Venography. If the results of your ultrasound aren’t clear, your doctor will use this test to get a picture of how blood flows through your veins. They’ll inject dye into your vein. The image will show up on an X-ray. Possible side effects include pain and an allergic reaction to the dye.

MR angiography (MRA). This test takes a detailed picture of your veins using a large MRI machine. Your doctor will inject a special dye into your veins. It’ll allow them to see your blood vessels. They’ll also be able to see anything that looks unusual, like plaque buildup in your arteries.

CT scan. If your doctor is concerned that a deep vein clot has moved to your lung, they might order this test to get a better image.

How Is Thrombophlebitis Treated?

Most cases of thrombophlebitis that happen in the shallow veins begin to go away by themselves in a week or two. But on rare occasions, these blocked veins can lead to infection. They can even cause tissue damage from the loss of healthy circulation.

If you need treatment, your doctor will probably give you something to relieve swelling and pain. They may recommend that you keep your leg raised or take over-the-counter aspirin or ibuprofen. They might also suggest you apply heat to the affected leg for 15 to 30 minutes, two to three times daily.

Antibiotics. You might get them if poor circulation leads to an infection.

Blood thinners. These medications are usually reserved for more severe cases. You can give yourself heparin and enoxaparin (Lovenox) at home through shots under your skin. They help keep the clot from getting bigger. You may also have to take an oral drug like warfarin (Coumadin) for several months or longer to keep clots from coming back. Your doctor will give you regular blood tests to make sure the meds are working.

Newer blood thinners, like direct thrombin inhibitors and factor Xa inhibitors, are also available. But doctors don’t normally recommend them as the main treatment for thrombophlebitis because they cost more and may cause uncontrollable bleeding. They include apixaban (Eliquis), dabigatran (Pradaxa), edoxaban (Savaysa), and rivaroxaban (Xarelto).

Compression stockings. The doctor may tell you that you need to wear these thick stockings that go from your toes to your knees. They improve blood flow to your legs and ease swelling. You might hear them called support hose.

Filter. You might need it if there’s a high risk of tissue damage or if your clot comes back. If you have a clot in a deep vein in your leg and can’t take blood thinners, your doctor might recommend an inferior vena cava (IVC) filter. The vena cava is the main vein in your abdomen. The IVC filter prevents clots in your legs from breaking loose and traveling to your lungs. You’ll need surgery for this treatment.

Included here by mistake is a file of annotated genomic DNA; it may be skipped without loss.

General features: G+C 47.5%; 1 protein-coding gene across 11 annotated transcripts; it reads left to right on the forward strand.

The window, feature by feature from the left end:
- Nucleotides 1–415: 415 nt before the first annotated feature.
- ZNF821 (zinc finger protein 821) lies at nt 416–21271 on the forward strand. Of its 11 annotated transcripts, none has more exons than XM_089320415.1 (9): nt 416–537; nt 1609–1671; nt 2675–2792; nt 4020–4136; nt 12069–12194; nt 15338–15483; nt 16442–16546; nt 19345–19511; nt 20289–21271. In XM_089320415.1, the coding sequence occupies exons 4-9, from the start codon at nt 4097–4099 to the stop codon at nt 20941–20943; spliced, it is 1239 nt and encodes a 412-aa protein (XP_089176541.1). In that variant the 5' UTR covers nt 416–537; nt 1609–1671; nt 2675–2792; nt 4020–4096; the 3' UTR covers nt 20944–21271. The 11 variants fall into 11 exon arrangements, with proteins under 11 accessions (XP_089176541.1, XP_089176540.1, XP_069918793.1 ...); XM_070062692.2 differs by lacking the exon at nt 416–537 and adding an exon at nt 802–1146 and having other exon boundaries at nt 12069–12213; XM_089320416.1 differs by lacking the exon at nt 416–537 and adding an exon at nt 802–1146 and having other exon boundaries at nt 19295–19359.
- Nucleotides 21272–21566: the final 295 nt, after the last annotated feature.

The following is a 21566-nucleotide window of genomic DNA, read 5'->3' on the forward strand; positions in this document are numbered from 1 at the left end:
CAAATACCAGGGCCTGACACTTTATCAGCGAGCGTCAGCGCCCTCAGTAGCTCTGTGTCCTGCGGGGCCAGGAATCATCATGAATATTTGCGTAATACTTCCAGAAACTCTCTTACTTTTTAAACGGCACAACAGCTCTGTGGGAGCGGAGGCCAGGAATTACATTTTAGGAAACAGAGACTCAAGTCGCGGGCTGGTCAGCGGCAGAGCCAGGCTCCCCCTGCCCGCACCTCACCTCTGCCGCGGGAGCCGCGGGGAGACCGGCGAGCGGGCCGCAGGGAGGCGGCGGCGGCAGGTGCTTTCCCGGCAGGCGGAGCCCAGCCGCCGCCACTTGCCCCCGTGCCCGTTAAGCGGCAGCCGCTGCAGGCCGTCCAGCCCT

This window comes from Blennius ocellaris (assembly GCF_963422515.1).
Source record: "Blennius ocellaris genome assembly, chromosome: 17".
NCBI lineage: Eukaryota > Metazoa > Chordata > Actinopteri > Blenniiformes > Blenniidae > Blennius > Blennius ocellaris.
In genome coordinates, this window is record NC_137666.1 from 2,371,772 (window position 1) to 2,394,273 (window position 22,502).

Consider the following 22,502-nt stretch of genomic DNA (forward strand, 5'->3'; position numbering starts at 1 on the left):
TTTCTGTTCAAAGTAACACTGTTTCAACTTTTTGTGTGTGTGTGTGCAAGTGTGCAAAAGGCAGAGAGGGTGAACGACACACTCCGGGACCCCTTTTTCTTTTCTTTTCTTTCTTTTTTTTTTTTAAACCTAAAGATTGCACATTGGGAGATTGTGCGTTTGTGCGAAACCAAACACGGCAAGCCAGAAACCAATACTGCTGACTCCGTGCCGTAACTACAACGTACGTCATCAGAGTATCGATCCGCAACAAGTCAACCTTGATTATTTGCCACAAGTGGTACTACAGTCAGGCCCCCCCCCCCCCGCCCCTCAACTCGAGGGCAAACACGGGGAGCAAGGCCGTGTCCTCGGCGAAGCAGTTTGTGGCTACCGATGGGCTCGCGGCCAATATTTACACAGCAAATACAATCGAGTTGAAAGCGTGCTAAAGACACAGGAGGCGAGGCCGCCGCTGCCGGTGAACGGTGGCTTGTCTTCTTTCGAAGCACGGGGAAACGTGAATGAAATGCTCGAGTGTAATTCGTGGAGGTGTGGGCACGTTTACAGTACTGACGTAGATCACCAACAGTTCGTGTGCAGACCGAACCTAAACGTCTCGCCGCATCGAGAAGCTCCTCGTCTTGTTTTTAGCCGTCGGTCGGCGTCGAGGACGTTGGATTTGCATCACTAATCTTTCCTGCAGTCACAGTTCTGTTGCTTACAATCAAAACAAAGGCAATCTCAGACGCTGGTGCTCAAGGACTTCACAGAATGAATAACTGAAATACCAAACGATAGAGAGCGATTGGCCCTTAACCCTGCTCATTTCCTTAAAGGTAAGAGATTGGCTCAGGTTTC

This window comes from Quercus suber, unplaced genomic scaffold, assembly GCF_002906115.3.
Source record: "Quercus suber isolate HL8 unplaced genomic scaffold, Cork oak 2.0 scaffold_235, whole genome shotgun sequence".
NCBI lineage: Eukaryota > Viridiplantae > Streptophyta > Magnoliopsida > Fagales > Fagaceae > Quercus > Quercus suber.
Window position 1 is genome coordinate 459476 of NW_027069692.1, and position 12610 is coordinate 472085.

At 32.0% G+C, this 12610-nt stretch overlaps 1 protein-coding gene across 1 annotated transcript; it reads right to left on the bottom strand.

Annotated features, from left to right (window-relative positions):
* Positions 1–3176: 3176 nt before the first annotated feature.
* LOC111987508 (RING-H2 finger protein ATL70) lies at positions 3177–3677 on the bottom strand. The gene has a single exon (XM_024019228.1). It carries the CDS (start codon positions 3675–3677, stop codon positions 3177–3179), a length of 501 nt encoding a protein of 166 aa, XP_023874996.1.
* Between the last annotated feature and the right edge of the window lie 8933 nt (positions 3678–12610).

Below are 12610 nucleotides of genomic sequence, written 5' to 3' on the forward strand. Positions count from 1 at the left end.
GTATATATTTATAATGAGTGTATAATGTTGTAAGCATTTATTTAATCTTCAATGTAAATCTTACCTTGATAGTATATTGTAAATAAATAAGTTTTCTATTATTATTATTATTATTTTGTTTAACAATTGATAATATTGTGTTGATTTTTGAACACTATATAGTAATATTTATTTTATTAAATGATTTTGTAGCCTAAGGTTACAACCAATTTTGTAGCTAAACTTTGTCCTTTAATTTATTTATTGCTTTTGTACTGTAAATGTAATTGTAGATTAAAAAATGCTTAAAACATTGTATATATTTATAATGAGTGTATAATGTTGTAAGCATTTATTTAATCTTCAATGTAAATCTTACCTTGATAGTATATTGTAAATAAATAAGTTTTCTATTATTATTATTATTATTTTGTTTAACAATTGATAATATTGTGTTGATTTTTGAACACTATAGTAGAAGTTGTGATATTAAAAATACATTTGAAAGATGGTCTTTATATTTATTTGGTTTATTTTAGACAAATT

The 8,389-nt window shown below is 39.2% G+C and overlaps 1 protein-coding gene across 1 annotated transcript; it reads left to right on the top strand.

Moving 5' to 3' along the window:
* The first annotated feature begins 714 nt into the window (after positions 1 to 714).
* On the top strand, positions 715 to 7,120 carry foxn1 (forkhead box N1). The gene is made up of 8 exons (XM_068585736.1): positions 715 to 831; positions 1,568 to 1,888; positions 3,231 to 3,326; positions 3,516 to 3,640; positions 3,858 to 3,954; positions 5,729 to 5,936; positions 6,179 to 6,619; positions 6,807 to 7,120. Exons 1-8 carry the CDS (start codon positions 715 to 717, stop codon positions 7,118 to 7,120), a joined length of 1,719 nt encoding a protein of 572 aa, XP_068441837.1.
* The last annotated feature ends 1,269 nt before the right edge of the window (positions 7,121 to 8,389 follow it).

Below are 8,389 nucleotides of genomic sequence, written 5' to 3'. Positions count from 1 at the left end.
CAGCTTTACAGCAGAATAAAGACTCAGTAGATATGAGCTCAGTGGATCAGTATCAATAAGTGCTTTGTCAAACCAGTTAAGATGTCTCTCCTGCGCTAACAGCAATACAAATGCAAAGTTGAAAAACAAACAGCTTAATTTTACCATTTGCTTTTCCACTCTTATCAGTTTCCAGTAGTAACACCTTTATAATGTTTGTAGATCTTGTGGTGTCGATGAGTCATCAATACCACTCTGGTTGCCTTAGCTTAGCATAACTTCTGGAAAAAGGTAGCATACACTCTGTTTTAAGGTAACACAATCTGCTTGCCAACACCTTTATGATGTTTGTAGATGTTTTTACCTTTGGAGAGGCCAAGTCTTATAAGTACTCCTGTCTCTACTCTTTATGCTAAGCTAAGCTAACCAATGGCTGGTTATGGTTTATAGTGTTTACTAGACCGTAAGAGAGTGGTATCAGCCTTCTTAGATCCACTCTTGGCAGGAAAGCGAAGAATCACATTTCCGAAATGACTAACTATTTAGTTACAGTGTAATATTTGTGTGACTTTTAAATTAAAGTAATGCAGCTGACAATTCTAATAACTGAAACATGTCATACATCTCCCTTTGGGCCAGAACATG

Varicose vein stripping. This can help with veins that cause pain or recurring thrombophlebitis. The doctor makes small cuts to remove a long vein. It doesn’t affect circulation. Veins deeper down can handle more blood.


They’re rare, but you could have:

Pulmonary embolism. If the clot breaks loose, it could move to your lungs and block an artery. This condition can be life-threatening.

Postphlebitic syndrome. It can show up months or years after DVT. It often causes pain, swelling, and a feeling of heaviness in the affected leg or arm. You might hear it called post-thrombotic syndrome, venous stasis syndrome, or chronic venous insufficiency.

Can It Be Prevented?

Sitting on long drives or flights is a major cause of blood clots. To prevent them:

  • Walk around. Get up for a stroll every hour.
  • Keep moving. Don’t just sit there. Flex your ankles. Or press your feet against the floor or footrest about 10 times an hour.
  • Keep it loose. Don’t wear tight clothing.
  • Stay hydrated. Drink plenty of fluids, but avoid alcohol.
WebMD Medical Reference



Mayo Clinic: “Thrombophlebitis,” “Thrombophlebitis: Tests and Diagnosis.”

Merck Manuals: “Superficial Venous Thrombosis: Heart and Blood Vessel Disorders.”

MedlinePlus: "Deep venous thrombosis."

University of Michigan Health System: “Vascular Surgery.”

Medscape: “Superficial Thrombophlebitis Clinical Presentation.”

Cleveland Clinic: “Superficial Thrombophlebitis.”

NIH National Heart, Lung, and Blood Institute: “What Is Deep Vein Thrombosis?”

UpToDate: ‘Phlebitis and thrombosis of the superficial lower extremity veins.”

National Blood Clot Alliance: “Post-Thrombotic Syndrome.”

University of Rochester: “D-Dimer.”

Johns Hopkins Medicine: “Thrombophlebitis.”

Radiological Society of North America: “Ultrasound -- Venous,” “MR Angiography,” “Venography.”

Mount Sinai Beth Israel: “Blood Clots, Deep Vein Thrombosis and Superficial Thrombophlebitis.”

Haematology: “Superficial thrombophlebitis or deep vein thrombosis?”

© 2019 WebMD, LLC. All rights reserved.